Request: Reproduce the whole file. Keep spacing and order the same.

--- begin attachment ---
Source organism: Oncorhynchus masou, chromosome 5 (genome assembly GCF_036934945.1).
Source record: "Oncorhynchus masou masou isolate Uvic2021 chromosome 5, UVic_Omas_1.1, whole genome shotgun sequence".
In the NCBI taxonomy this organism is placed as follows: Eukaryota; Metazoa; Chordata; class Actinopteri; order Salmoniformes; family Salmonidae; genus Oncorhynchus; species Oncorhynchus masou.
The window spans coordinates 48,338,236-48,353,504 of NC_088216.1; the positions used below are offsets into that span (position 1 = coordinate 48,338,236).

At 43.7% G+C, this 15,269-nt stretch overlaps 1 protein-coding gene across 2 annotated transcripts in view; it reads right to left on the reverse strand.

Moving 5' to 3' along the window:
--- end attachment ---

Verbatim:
Source organism: Oncorhynchus masou, chromosome 5 (genome assembly GCF_036934945.1).
Source record: "Oncorhynchus masou masou isolate Uvic2021 chromosome 5, UVic_Omas_1.1, whole genome shotgun sequence".
In the NCBI taxonomy this organism is placed as follows: Eukaryota; Metazoa; Chordata; class Actinopteri; order Salmoniformes; family Salmonidae; genus Oncorhynchus; species Oncorhynchus masou.
The window spans coordinates 48,338,236-48,353,504 of NC_088216.1; the positions used below are offsets into that span (position 1 = coordinate 48,338,236).

At 43.7% G+C, this 15,269-nt stretch overlaps 1 protein-coding gene across 2 annotated transcripts in view; it reads right to left on the reverse strand.

Moving 5' to 3' along the window: